It is a well recognised fact that GHG emissions have not peaked as yet and many developing countries and emerging economies are increasing their emission intensity as well as per capita emissions with the justification that they are at a development stage when they are compelled to use increasing energy from fossil fuels to make progress and reduce poverty in their respective countries. They also assert, from time to time, the principle of equity and climate justice along with that of common but differentiated responsibilities (CBDR), though these principles have been diluted in recent international climate change negotiations. For example, both China and India (China being the highest emitter) intend their emissions peaking around 2030. Similar is case with countries like Brazil, Russia and South Africa. Simultaneously these countries are also taking steps to reduce dependence on fossil fuel based energy and increase share of renewable energy gradually.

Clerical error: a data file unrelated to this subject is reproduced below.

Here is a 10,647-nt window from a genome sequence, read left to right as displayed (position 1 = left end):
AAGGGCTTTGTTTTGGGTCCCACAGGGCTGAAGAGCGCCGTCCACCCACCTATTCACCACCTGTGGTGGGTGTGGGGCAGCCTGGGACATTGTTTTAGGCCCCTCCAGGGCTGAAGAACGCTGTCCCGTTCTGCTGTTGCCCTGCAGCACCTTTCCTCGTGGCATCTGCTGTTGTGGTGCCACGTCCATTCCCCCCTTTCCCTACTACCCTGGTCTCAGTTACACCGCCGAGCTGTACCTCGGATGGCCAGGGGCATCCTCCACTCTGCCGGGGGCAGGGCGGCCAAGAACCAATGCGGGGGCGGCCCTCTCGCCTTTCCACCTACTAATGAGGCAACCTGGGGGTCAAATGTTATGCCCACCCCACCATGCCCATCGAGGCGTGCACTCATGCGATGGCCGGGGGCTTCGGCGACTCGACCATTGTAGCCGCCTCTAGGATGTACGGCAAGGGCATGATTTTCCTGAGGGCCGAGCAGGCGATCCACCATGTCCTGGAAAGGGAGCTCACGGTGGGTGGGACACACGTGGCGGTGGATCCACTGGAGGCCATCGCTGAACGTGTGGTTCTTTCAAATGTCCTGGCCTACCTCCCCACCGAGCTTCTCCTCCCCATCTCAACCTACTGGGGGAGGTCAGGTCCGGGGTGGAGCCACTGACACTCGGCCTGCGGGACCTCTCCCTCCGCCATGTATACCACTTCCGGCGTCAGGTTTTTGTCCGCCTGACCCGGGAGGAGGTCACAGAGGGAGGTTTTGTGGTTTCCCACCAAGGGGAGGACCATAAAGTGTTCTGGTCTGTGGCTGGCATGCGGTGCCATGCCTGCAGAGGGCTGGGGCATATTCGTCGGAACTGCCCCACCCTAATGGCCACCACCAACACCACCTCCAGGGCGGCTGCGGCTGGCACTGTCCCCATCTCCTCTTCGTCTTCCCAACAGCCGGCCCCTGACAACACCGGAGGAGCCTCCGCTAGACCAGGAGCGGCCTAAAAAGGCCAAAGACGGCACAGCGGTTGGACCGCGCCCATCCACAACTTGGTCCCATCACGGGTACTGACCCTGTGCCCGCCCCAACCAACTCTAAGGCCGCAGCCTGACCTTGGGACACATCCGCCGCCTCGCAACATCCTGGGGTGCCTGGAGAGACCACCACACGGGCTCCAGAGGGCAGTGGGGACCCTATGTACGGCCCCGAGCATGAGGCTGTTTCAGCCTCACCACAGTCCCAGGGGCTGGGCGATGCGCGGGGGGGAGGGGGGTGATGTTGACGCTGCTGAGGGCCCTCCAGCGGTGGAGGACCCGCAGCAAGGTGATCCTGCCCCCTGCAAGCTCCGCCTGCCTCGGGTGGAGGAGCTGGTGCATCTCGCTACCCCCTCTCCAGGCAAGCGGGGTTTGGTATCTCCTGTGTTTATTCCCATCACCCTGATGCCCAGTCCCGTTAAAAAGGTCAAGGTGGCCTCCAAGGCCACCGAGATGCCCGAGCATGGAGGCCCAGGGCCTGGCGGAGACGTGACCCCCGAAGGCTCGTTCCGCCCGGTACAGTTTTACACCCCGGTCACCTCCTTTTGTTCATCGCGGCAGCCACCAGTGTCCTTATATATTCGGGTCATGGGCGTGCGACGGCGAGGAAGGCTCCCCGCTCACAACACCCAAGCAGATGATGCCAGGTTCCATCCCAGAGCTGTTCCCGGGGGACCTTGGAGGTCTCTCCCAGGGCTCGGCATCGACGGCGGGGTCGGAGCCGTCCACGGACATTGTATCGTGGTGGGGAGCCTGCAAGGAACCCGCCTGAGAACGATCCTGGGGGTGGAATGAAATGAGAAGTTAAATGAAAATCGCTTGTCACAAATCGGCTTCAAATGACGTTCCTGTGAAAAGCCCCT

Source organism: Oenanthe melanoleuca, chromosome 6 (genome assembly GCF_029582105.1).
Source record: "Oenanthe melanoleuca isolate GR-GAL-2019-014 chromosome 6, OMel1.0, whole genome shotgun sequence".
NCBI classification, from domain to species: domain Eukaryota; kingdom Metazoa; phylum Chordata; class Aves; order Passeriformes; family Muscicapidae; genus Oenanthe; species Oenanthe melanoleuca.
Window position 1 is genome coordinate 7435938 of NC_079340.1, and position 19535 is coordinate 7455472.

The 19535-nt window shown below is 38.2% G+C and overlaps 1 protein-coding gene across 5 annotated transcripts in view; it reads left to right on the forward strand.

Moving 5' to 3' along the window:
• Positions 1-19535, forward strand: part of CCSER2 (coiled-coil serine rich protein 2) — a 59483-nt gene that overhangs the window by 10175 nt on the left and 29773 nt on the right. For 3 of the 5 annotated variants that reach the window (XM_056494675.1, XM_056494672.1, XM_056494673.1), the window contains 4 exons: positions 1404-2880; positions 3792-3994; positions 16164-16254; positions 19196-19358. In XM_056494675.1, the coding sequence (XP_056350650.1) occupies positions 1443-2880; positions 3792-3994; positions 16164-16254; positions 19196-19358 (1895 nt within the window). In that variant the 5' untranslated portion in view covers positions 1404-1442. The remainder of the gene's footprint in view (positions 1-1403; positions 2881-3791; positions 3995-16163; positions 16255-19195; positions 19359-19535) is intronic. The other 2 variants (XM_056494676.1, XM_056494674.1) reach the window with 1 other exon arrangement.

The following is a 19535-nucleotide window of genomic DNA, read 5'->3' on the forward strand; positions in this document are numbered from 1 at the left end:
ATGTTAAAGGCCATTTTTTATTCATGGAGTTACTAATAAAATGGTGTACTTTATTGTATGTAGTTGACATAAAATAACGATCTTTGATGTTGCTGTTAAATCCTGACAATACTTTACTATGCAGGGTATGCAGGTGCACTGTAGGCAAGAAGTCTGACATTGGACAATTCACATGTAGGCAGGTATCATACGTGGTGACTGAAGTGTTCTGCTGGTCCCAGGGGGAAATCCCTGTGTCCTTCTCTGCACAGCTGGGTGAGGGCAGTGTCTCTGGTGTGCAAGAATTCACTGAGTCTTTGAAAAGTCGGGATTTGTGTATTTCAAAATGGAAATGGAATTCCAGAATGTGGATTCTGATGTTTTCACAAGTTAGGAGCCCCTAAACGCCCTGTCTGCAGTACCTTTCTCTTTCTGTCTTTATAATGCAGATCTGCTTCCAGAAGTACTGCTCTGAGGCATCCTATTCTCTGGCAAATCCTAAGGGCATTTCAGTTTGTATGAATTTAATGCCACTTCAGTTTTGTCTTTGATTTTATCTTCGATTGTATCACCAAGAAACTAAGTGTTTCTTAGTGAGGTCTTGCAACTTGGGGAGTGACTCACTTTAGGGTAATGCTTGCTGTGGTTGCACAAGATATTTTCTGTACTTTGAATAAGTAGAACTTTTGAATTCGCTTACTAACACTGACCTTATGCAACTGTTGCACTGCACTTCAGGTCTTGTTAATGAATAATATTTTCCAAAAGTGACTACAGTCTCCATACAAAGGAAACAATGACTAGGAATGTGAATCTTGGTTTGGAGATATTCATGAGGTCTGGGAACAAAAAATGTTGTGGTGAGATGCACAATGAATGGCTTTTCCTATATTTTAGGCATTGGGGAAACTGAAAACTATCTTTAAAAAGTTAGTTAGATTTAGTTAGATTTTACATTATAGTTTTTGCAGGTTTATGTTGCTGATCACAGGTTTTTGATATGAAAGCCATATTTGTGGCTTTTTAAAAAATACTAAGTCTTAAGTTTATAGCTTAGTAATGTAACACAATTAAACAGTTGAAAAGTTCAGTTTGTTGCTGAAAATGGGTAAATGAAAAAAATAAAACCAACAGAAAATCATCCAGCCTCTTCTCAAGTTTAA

The Paris Agreement has given hope to our society. It is a scientific fact that the strongest instinct that all animals have is “survival”. They fight back attacks, resist threats and use all their energies both physical and mental to save their lives. A question arises whether human species has come to possess that collective consciousness and instinct today? Historically, it did not and this is one species that has been killing and destroying its own kind. The most primitive instinct of man has been to create security by killing others perceived as threat. The ancient tribal battles, invasions, occupation of other countries and land, extermination of villages and towns by invading and conquering armies, expansion of territories, colonisation other countries and exploitation of fellow human beings-have characterised human attitude and behaviour.  This trait appears to be deep rooted in our unconscious and subconscious mind and human egoistic approach is reflected in our social, economic and political system.